Delalande’s Coua (Coua delalandei), known also as the Snail-Eating Coua and Delalande’s Coucal, is an extinct species of non-parasitic cuckoo from Madagascar. It only was known to science as an extant bird for a rather short time during the early 19th century. There is some disagreement regarding the area of occurrence. Although there were reports that the bird was also found in the area of Fito and Maroantsetra along with near Toamasina, the coastal areas of northern Toamasina Province,...

Cuban Macaw, Ara tricolor
2014-09-11 11:07:56

The Cuban Macaw or the Cuban Red Macaw (Ara tricolor) is an extinct species of parrot that was native to Cuba and the Isla de la Juventud, an island off of the coast of west Cuba. At around 18 to 20 inches long it was one of the smaller members of the Ara genus of macaws. It was the last species of macaw that was native to the Caribbean islands to go extinct. A number of skins are preserved in museums; however, no eggs have survived. A pair was kept in the royal menagerie at Schonbrunn...

Norfolk Kaka, Nestor productus
2014-09-11 10:58:16

The Norfolk Kaka (Nestor productus) is an extinct species of large parrot belonging to the parrot super family Strigopoidea. The bird was about 38 centimeters in long with mostly olive-brown upperparts, orange cheeks and throat, straw-colored breast and thighs, rump and lower abdomen dark orange and a prominent beak. It lived in the rocks and treetops of Norfolk Island and the adjacent Phillip Island. It was a relative of the Kaka from New Zealand. It was initially described by the...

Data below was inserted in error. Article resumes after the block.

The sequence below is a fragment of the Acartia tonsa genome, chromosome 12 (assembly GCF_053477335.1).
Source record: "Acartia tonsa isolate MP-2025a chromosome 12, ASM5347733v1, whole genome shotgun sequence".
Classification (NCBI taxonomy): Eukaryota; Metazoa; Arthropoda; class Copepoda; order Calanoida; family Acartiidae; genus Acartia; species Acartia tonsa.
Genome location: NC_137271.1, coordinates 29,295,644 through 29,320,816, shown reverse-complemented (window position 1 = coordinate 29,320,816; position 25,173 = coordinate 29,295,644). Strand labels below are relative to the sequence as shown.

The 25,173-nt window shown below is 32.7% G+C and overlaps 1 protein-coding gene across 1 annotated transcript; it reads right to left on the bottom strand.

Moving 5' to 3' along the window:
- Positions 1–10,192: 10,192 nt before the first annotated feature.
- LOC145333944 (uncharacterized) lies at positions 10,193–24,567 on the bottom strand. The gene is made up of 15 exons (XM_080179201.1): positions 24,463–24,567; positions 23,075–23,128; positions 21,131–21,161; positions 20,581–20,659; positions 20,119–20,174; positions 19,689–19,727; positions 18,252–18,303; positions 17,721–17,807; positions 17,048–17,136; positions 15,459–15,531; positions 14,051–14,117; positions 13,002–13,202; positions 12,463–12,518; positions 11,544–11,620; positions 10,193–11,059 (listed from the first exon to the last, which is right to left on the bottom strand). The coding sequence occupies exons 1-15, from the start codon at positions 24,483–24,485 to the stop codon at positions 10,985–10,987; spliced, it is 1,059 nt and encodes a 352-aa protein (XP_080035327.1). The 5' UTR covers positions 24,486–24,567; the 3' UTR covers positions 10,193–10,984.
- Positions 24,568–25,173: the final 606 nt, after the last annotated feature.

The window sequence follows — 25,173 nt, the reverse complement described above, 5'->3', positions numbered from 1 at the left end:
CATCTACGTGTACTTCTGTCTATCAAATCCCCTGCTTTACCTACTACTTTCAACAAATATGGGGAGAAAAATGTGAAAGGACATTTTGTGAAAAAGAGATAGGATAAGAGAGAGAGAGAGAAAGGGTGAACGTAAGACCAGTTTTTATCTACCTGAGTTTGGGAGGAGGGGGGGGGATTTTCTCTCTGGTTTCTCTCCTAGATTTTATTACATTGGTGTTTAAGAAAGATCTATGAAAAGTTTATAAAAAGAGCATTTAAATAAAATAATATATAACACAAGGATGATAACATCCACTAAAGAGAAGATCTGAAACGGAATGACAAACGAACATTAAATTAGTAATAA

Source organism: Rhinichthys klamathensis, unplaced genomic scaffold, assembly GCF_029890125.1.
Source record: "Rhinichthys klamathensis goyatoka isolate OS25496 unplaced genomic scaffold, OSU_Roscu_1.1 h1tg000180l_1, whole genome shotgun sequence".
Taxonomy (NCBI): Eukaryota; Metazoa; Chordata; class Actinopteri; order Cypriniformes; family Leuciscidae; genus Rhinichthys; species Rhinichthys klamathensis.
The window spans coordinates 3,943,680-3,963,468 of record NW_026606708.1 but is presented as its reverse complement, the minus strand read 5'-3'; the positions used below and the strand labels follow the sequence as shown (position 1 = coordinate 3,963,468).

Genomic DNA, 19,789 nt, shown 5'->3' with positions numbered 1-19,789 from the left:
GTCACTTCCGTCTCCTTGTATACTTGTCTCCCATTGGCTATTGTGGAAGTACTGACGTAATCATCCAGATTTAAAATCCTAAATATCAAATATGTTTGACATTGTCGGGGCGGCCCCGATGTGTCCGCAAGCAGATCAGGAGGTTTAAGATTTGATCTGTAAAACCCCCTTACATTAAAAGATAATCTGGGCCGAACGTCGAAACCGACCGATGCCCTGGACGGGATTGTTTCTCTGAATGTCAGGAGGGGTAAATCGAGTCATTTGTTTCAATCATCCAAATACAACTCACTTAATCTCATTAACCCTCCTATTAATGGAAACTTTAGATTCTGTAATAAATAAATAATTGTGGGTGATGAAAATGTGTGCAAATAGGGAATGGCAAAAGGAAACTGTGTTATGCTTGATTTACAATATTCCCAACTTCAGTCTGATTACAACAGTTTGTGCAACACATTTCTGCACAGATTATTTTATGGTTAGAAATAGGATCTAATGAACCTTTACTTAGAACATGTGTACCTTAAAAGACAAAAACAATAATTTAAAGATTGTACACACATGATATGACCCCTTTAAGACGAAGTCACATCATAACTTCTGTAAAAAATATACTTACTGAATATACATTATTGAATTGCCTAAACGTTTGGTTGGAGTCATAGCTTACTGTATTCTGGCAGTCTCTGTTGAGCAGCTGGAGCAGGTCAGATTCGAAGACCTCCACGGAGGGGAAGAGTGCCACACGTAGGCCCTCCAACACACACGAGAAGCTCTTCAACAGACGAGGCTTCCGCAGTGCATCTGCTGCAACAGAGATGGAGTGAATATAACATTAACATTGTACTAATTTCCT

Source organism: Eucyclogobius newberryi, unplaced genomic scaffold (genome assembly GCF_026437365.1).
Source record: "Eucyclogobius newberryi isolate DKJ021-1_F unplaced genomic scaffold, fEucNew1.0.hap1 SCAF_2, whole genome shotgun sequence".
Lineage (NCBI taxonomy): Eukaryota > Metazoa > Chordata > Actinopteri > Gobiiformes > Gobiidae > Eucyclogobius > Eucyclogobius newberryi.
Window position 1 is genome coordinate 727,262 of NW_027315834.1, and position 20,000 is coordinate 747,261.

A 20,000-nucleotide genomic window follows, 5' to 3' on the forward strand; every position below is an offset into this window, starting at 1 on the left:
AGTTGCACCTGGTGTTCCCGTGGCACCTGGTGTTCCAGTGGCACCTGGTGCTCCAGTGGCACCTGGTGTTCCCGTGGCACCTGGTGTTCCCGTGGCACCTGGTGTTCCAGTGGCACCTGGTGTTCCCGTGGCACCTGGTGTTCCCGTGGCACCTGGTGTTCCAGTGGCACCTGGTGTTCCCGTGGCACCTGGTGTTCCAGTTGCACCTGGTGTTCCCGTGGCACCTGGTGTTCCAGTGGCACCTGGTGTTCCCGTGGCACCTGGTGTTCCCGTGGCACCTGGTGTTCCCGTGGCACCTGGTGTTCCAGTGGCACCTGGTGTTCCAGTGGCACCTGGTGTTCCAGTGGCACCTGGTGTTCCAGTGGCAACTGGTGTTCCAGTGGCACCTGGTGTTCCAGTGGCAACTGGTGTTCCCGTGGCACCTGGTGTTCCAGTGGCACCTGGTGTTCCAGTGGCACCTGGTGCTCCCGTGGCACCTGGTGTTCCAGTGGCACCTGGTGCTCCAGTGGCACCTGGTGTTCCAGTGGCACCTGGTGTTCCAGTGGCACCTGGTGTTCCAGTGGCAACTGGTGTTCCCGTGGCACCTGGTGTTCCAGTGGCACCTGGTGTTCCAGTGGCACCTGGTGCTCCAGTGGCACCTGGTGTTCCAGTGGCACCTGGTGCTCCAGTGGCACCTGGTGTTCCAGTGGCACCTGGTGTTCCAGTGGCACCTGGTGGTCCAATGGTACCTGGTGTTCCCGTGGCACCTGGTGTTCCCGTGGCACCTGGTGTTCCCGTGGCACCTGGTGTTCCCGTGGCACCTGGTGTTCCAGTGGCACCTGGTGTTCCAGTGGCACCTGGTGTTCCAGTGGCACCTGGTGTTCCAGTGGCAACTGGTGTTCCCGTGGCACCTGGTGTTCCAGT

New Caledonian Lorikeet, Charmosyna diadema
2014-09-11 10:20:57

The New Caledonian Lorikeet (Charmosyna diadema) is a potentially extinct lorikeet that is native to the Melanesian island of New Caledonia. This lorikeet measured 18 to 19 centimeters in length, 7 to 8 centimeters of which is the pointed and slim tail. The wings are pointed and slender as well, measuring 91 millimeters in the only specimens. The tarsus measures 16 centimeters long. Female birds are overall green, with deep violet blue crown and dark blue thighs, a yellowish face and...

Tanna Ground Dove, Gallicolumba ferruginea
2014-09-10 10:54:56

The Tanna Ground Dove (Gallicolumba ferruginea), known also as Forster’s Dove of Tanna, is an extinct dove species. The taxonomic affiliation is not certain but at its first scientific discussion by Johann Georg Wagler in 1829, it was classified into the genus Gallicolumba; its closest relative is most likely the Santa Cruz Ground Dove. It was native to the Pacific Island of Tanna, Vanuatu. Forster records a native name mahk, nearly certainly from the Kwamera language. The taxonomic...

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Word of the Day
tessitura
  • The prevailing range of a vocal or instrumental part, within which most of the tones lie.
This word is Italian in origin and comes from the Latin 'textura,' web, structure.